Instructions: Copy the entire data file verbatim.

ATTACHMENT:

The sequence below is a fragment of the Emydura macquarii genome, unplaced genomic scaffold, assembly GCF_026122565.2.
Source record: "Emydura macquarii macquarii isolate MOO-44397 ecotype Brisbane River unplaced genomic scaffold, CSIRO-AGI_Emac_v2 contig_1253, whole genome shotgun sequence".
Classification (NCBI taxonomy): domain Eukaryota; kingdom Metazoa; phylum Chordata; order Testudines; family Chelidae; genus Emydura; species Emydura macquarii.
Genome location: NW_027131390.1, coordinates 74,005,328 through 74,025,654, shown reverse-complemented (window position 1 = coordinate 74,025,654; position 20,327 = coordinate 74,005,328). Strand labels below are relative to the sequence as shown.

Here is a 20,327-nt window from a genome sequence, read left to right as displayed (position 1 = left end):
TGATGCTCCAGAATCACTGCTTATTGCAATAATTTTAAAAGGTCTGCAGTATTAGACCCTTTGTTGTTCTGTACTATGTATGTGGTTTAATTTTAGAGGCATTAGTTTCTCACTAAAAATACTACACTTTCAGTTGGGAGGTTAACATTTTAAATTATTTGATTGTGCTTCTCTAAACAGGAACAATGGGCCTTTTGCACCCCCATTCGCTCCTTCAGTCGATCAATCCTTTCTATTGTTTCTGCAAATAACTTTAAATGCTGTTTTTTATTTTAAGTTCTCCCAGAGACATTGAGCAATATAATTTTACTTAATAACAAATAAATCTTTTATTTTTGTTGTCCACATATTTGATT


The sequence below is a fragment of the Emydura macquarii genome, unplaced genomic scaffold, assembly GCF_026122565.2.
Source record: "Emydura macquarii macquarii isolate MOO-44397 ecotype Brisbane River unplaced genomic scaffold, CSIRO-AGI_Emac_v2 contig_1253, whole genome shotgun sequence".
Classification (NCBI taxonomy): domain Eukaryota; kingdom Metazoa; phylum Chordata; order Testudines; family Chelidae; genus Emydura; species Emydura macquarii.
Genome location: NW_027131390.1, coordinates 74,005,328 through 74,025,654, shown reverse-complemented (window position 1 = coordinate 74,025,654; position 20,327 = coordinate 74,005,328). Strand labels below are relative to the sequence as shown.

Here is a 20,327-nt window from a genome sequence, read left to right as displayed (position 1 = left end):
TGATGCTCCAGAATCACTGCTTATTGCAATAATTTTAAAAGGTCTGCAGTATTAGACCCTTTGTTGTTCTGTACTATGTATGTGGTTTAATTTTAGAGGCATTAGTTTCTCACTAAAAATACTACACTTTCAGTTGGGAGGTTAACATTTTAAATTATTTGATTGTGCTTCTCTAAACAGGAACAATGGGCCTTTTGCACCCCCATTCGCTCCTTCAGTCGATCAATCCTTTCTATTGTTTCTGCAAATAACTTTAAATGCTGTTTTTTATTTTAAGTTCTCCCAGAGACATTGAGCAATATAATTTTACTTAATAACAAATAAATCTTTTATTTTTGTTGTCCACATATTTGATT